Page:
A campaign has been launched to raise £2.5mn to build a national Battle of the Atlantic Memorial at the Pier Head in Liverpool.
This was the longest battle of the Second World War, which started on Sept 3, 1939, and ended on May 8, 1945. It was fought to ensure that vital supplies reached Britain and the merchant ships had to battle against German and Italian submarines, surface warships and aircraft. The term ‘Battle of Britain’ was coined by Britain’s Prime Minister Winston Churchill in February, 1941, and it has been called ‘the longest, largest and most complex naval battle in history’.
The memorial has been designed by sculptor Paul Day, who also created the Battle of Britain Memorial and the Iraq-Afghanistan Memorial in London. The memorial will be 28m/91ft and in the shape of a merchant ship split in two. Each half will weigh between 10 and 15 tons and will be hollow with a stainless-steel armature and bronze cladding.
The charity behind the campaign is the Battle of the Atlantic Memorial (BOAM) and the chairman is Vice-Admiral Mike Gretton, whose father Vice-Admiral Sir Peter Gretton served during the battle as an Escort Group commander. The memorial will incorporate the existing statue of Captain Johnnie Walker, the most famous commander of an anti- U-boat escort group during the battle. He commanded the 2nd Escort Group, based at Liverpool.
The BOAM said it is impossible to say how many died during the battle, but an estimated 26,500 British merchant seamen and more than 23,000 Royal Navy personnel were lost. Around 3,500 British merchant ships were sunk. Launching the campaign in January, Vice-Adm Gretton said it was hoped to unveil the memorial in 2019, the 80th anniversary of the start of the battle. He said: “The memorial is best situated in Liverpool where the campaign headquarters was based and from where so many of the merchant and naval ships were based and repaired and from where so many of the seafarers came from.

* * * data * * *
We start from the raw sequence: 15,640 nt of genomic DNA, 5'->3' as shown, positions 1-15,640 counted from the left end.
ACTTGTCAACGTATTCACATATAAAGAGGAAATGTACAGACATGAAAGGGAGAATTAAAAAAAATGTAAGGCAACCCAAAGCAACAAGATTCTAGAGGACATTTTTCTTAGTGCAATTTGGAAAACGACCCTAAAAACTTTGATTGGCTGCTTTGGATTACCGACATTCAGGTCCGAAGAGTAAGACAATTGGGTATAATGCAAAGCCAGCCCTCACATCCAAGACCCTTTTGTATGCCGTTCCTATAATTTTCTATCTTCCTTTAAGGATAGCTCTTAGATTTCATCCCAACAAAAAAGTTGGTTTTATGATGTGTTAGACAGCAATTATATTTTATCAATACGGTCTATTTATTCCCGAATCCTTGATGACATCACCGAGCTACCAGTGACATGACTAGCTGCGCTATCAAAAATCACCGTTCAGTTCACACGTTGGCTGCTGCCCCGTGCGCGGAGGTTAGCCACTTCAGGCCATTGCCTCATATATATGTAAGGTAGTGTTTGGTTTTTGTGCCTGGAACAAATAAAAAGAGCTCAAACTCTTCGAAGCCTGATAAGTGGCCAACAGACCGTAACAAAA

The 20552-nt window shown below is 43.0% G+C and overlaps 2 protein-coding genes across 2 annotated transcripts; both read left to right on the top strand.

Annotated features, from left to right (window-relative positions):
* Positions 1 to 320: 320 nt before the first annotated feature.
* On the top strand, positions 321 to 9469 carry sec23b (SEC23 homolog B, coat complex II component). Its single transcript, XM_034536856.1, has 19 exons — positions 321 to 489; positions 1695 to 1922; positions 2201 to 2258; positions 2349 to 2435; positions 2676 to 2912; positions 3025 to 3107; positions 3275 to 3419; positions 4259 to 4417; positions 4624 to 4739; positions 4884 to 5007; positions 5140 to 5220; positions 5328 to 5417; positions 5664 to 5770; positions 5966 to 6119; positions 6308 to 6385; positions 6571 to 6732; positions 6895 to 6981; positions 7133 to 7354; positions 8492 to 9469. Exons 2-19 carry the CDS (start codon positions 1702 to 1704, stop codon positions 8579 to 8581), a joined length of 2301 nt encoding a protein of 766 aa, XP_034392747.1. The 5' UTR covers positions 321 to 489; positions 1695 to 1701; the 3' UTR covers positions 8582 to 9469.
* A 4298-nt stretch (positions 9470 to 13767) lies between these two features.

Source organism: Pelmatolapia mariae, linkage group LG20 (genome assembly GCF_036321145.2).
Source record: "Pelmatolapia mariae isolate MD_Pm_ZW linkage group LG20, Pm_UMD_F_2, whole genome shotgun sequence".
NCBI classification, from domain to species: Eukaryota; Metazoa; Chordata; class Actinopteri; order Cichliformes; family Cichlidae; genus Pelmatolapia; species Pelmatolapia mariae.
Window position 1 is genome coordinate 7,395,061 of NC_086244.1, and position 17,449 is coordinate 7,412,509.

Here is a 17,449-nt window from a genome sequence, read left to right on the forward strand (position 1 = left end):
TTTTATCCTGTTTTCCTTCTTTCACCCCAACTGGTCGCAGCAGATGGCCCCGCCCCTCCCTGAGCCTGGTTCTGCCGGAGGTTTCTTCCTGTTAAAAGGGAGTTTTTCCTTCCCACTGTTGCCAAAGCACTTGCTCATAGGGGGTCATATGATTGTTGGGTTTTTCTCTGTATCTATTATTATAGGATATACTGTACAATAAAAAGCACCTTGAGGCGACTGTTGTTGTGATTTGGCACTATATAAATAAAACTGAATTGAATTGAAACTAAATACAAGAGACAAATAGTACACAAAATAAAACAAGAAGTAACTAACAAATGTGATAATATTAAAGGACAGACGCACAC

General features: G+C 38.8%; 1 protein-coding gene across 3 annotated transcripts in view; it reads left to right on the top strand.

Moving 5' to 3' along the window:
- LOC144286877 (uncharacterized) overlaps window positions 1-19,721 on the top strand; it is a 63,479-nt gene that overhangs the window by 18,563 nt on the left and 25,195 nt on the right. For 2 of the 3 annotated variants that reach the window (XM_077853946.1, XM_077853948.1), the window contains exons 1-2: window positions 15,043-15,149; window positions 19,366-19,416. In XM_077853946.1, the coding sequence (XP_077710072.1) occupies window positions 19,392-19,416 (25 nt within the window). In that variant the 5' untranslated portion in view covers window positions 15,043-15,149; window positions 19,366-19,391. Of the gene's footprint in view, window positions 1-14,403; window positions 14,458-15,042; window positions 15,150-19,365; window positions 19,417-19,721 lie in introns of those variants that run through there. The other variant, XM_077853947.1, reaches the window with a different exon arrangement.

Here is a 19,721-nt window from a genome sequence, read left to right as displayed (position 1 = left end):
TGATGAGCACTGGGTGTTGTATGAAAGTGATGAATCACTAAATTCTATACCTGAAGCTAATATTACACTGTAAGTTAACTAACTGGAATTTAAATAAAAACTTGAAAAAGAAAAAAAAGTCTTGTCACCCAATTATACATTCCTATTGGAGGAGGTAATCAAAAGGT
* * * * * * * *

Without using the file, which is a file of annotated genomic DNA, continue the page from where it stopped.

“The memorial will recognise all the nations who took part and will act as a permanent reminder of the incalculable value of peace for future generations.”
He said the memorial will recognise the efforts of British and Allied Merchant Navies and armed forces including Australia, Belgium, Brazil, Canada, France, the Netherlands, New Zealand, Norway, Poland, the Soviet Union and the United States. The memorial will also commemorate the thousands of seafarers from around the world who served in the Allied Merchant Navies and armed forces, including India and China. Vice-Adm Gretton said the former adversaries of Germany and Italy will be recognised to underline the importance of peace.
Merseyside Maritime Museum and National Museums Liverpool will develop educational projects about the battle and the memorial will be located on National Museums Liverpool land and between the Museum of Liverpool and the River Mersey.